According to a study by UPS, this year, shoppers made 51% of their purchases on the web, compared with 48% in 2015 and 47% in 2014. And this isn’t just limited to one segment, like apparel or cosmetics shopping. Shoppers are also choosing to make purchases online from big box retailers, like Wal-Mart or Toys R Us.
But the problem that these big box retailers face is that they have yet to figure out how to successfully sell certain big box categories online, which is why conversions are so low. The online shopping experience is already extremely impersonal, yet big box retailers mainly sell products that require associate assistance – appliances, specialty items, baby products, fitness equipment and more. Consistently, consumer electronics, books or clothing are at the top of the list for the most common types of products purchased online, yet household and specialty items hover at the bottom.
In order for big box retailers to more effectively sell these items online, they must personalize their online environment.
Shoppers Want Sales Associate Interaction
Large purchases from big box stores require extensive research, product knowledge and comparisons with similar products, but this is not something that shoppers can do alone. Right now, the solution big box retailers are offering is call centers or chatbots. But while call centers might be useful when a shopper has a specific question, the representatives are not trained to sell or develop relationships. He or she is likely located overseas, and doesn’t know the local trends and can’t drive traffic into the brick-and-mortar store.
Instead, big box retailers need to create a bridge between the online shoppers and store associates in order to drive traffic into their stores. The way to do this lies within their sales associates. Thirty-eight percent of all purchases are a result of cross-channel activities, meaning the role of today’s in-store sales associate is no longer limited to serving customers on the physical sales floor. It’s also to service the local online customer.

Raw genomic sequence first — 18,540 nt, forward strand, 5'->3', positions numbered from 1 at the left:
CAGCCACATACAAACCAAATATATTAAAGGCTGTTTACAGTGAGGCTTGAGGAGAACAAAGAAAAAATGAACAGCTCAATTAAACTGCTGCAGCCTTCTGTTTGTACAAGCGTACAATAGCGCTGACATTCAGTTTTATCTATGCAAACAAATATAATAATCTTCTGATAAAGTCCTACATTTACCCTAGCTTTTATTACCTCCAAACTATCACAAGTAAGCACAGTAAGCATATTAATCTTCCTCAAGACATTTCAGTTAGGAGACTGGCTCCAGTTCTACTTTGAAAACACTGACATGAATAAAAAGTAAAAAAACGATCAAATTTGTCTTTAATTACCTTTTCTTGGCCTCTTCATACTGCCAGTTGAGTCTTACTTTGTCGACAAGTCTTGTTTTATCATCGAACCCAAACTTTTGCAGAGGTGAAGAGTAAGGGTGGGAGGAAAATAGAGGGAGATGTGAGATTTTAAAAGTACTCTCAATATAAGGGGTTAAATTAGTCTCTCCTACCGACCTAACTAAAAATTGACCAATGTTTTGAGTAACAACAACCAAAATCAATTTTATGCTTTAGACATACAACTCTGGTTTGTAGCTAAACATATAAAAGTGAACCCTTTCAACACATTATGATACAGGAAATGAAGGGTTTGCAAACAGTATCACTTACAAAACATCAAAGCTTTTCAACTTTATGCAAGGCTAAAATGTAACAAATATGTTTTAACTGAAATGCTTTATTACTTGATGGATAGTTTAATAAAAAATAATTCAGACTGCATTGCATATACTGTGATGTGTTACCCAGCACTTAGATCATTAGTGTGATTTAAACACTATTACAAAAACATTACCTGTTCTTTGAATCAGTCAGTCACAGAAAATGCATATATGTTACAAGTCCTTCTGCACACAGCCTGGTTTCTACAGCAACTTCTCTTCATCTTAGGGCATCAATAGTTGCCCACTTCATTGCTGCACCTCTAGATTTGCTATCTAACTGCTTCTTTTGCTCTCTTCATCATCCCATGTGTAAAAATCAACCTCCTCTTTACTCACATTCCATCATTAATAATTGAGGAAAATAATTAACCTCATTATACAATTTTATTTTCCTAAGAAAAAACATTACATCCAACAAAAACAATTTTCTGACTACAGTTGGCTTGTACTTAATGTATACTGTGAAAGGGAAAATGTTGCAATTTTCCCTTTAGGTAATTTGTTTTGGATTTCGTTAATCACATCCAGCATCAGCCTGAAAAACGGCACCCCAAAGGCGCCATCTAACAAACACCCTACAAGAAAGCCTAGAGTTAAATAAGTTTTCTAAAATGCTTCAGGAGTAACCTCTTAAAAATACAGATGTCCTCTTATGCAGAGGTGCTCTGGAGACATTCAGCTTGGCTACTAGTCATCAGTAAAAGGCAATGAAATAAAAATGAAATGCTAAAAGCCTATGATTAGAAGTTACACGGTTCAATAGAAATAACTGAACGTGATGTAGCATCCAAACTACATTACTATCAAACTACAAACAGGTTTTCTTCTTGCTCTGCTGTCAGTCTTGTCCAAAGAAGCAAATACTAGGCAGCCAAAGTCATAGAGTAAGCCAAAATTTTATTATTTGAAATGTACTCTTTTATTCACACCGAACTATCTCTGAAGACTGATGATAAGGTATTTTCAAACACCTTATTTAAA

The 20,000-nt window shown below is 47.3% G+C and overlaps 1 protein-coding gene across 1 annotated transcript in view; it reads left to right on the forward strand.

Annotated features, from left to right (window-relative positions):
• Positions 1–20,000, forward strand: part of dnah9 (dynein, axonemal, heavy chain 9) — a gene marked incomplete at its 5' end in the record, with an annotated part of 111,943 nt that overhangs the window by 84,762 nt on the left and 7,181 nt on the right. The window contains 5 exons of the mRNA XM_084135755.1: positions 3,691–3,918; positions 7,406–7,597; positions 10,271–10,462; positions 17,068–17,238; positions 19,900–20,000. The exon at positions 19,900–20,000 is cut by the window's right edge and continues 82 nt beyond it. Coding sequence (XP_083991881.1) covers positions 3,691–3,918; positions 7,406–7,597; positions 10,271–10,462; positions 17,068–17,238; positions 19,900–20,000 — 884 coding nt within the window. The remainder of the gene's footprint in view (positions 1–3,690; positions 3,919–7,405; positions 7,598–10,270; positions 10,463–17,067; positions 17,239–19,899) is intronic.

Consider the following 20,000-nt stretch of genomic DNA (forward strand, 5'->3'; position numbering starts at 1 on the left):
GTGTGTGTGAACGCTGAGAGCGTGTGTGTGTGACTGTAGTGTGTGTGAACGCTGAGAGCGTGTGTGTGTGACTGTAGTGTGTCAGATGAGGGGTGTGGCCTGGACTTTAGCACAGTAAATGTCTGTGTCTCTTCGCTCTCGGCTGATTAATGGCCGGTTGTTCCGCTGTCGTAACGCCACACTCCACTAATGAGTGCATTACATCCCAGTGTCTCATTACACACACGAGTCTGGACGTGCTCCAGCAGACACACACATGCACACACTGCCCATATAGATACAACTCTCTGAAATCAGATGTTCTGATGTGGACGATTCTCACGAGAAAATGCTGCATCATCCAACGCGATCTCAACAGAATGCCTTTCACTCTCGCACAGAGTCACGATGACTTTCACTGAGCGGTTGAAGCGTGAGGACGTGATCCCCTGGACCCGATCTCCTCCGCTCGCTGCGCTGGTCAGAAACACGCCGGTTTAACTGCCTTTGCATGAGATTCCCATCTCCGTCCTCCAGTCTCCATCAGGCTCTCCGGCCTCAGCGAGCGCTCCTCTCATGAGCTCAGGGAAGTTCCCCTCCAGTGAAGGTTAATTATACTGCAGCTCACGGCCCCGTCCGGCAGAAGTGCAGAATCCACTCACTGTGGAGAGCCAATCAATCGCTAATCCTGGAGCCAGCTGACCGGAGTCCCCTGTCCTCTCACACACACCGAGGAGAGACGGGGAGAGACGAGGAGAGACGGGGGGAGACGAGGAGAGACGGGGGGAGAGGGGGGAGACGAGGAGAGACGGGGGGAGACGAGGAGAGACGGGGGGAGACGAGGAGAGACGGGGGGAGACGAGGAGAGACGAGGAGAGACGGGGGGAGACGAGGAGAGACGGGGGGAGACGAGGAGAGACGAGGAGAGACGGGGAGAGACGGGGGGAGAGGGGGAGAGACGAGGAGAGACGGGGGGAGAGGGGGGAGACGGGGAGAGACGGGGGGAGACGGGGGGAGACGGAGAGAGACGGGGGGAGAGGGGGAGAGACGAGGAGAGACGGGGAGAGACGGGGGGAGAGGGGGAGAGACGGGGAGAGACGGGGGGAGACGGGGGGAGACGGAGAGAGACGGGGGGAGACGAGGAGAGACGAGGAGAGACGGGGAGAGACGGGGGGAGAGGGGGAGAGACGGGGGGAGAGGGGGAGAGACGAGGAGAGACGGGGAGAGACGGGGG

Big box retailers need to bring their sales associates online in order to help shoppers sort through their e-commerce site that has thousands of product listings. A recent study conducted by my company found that 84% of shoppers seek out help or recommendations from sales associates. But when they visit retailers’ websites, shoppers are left without expert guidance and knowledge of products. Fifty-three percent of shoppers want the option to shop online with a sales associate, with 58% saying it would be helpful to see his or her recommendations and insights online.
Helpful Technology Exists
Luckily, there are new technologies out there that help retailers build a local version of their ecommerce website for each store location. Customers can shop online and make purchases with their local associate and get the same service they do in-store – 24/7, anywhere for the first time. In-store associates are given the responsibility of serving local online customers during their shift – each taking a turn at providing product recommendations and personalizing the shopping experience for a local customer.
In addition, another key trend is allowing the local store to market directly to their customers. Clientelling used to be reserved to one-to-one interactions, but now big box retailers can leverage their sales associates to communicate to local customers to let them know what’s new in the store, recommend products, create a connection between their local store and their community and ultimately increase foot traffic. Integrating sales associates online not only helps provide a great customer service that leads to more sales, but it also extends into increasing the efficiency of marketing campaigns. Store marketing to local customers is now critical in retail in order to bring customers into stores. The same study my company conducted found that 62% of shoppers would rather receive personalized marketing emails from an individual associate, rather than the retailer’s national marketing team.
By enabling individual big box stores to connect with their shoppers on a personal level, including sending marketing campaign emails, retailers will see an increase in engagement and new customers. In fact, this ultimately results in more sales, as big box stores have been able to increase the number of new customers that purchase online and in store by 18%.
To sum it up, big box retailers can do a lot better at selling online. In order to remain competitive with online ecommerce giants, like Amazon, retailers need to adapt their online service to better sell categories that traditionally were only sold in store and differentiate their service and give shoppers a reason to remain a loyal brand customer.
Oscar Sachs, co-founder and CEO at Salesfloor